Richard Lederer: The Case for Short Words
The American author and speaker, Richard Lederer is known as the “verbivore” because of his personal interests in phrase origins.He points out common grammatical mistakes and fallacies as well. Smaller words fulfill your needs with the strength and beauty that larger words don’t have. In the essay “The Case for Short Words" the author Richard Lederer speaks/writes to the public in order to differentiate the meaning of smaller and larger words through the use of logos.
In the essay, Lederer’s use of phrase origins while pointing out common grammatical errors and fallacies. His pieces are evident through his use of logos. Lederer discusses why larger words do not have as much grace and charm as smaller words. He describes, “big words at times seem strange to the eye and the ear and the mind and the heart. Small words are the ones [we] seem to have known from the time we were born” (Lederer, 2). Lederer feels that to tap into the energy and eloquence of small words, one needs not be a great author, statesman, or philosopher. Short words can meet the needs of the audience with strength of the word, not length. Lederer illustrates a feeling of shorter words being essential to an essay. “short words are bright like sparks that glow in the night, prompt like the dawn that greets the day, sharp like the blade of a knife, hot like salt tears that scald the cheek, quick like moths that flit from flame to flame” (3). Lederer analyzes the connotation of smaller words by applying visual concepts of the smaller words. He likes to utilize smaller words rather than larger words because smaller words create bigger ideas. Broadly speaking, Lederer authenticates the sense that smaller words are more suitable than larger words in a text.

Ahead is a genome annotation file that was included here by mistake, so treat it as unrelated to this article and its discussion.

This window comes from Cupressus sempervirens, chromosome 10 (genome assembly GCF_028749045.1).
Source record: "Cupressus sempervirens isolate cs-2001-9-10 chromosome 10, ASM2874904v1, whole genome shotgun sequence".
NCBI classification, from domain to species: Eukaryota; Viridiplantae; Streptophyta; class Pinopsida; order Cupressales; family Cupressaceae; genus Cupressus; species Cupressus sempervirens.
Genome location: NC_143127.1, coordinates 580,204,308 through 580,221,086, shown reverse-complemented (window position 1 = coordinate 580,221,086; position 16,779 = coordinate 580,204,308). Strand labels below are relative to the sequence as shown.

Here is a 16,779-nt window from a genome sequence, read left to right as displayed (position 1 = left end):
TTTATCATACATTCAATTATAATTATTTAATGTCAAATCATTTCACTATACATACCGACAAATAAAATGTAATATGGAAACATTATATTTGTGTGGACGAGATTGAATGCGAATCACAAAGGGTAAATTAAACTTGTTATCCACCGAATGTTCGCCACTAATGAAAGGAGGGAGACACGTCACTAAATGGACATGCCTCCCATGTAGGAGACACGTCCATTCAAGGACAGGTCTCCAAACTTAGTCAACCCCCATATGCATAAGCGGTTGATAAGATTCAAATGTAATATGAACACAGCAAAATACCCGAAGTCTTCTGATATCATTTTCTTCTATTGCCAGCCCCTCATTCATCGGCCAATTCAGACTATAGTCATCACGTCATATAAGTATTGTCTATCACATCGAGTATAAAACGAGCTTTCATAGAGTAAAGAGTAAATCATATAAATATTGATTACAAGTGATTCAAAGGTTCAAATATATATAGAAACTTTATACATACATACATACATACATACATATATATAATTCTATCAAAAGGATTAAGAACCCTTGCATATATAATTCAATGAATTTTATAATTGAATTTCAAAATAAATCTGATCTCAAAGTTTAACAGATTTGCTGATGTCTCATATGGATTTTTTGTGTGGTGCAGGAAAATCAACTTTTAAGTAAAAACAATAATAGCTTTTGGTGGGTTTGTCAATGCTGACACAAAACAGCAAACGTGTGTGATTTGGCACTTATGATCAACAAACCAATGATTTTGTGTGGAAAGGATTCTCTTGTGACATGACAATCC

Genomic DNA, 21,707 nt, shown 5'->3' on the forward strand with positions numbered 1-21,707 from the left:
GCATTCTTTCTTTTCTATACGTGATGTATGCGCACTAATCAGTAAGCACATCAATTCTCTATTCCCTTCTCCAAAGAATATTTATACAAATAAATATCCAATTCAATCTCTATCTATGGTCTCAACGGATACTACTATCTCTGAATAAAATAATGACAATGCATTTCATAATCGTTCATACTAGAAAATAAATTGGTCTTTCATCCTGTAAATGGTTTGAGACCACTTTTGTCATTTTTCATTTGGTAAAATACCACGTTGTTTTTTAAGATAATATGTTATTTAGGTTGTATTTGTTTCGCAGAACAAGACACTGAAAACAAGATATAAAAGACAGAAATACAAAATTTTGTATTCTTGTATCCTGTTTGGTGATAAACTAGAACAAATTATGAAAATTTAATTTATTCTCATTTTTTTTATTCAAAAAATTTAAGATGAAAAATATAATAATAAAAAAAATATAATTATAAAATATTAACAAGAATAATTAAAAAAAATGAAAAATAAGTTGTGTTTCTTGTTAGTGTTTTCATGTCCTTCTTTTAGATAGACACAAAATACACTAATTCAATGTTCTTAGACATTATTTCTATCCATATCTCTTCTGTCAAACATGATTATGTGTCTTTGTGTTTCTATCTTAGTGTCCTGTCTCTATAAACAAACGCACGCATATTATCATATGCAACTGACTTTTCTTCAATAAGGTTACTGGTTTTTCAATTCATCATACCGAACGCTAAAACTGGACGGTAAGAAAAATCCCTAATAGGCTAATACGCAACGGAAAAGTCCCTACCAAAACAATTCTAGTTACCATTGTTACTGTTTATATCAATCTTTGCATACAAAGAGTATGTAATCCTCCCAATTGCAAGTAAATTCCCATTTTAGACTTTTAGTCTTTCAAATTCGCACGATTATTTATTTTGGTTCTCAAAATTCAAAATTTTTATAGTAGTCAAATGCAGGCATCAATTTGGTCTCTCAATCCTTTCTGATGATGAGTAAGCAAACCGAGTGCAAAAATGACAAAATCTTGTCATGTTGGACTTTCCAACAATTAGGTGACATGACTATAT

As above, through the use of logos, Lederer’s use of phrase origins, pointing out common grammatical errors and fallacies is evident to his essay. According to Lederer, “when you speak and write, there is no law that says [you] have to use big words. Short words are as good as long ones, and short, old words— like sun and grass and home—are best of all” (Lederer, 1). Lederer explains that most students use terms that are dragged out and complicated just because the larger words look more “scholarly.” Lederer feels that you don’t have to take the complicated terms in account, you use the simpler terms to make things easier.“here is a sound rule: Use small, old words where [you] can. If a long word says just what [you] want to say, do not fear to use it. But know that our tongue is rich in crisp, brisk, swift, short words” (Lederer, 4). Richard justifies that students of the English language should aim for ‘simplicity and ease’ when using terms. Lederer thinks that simple comprehension is quicker and more straightforward to the reader and learner.
As recognized in “The Case for Short Words” Lederer’s uses of short words exemplifies the differences between shorter and larger words using logos. Lederer discusses why shorter words get your point across much faster rather than a larger word might. He also tap’s the eloquence of smaller words with their “crispness” and “swiftness.” Thus, according to Lederer, we can communicate the idea that we are trying to get across to the reader or listener in a much simpler way by using shorter phrases. Lederer assumes using smaller words will convey one's thoughts more simply and precisely.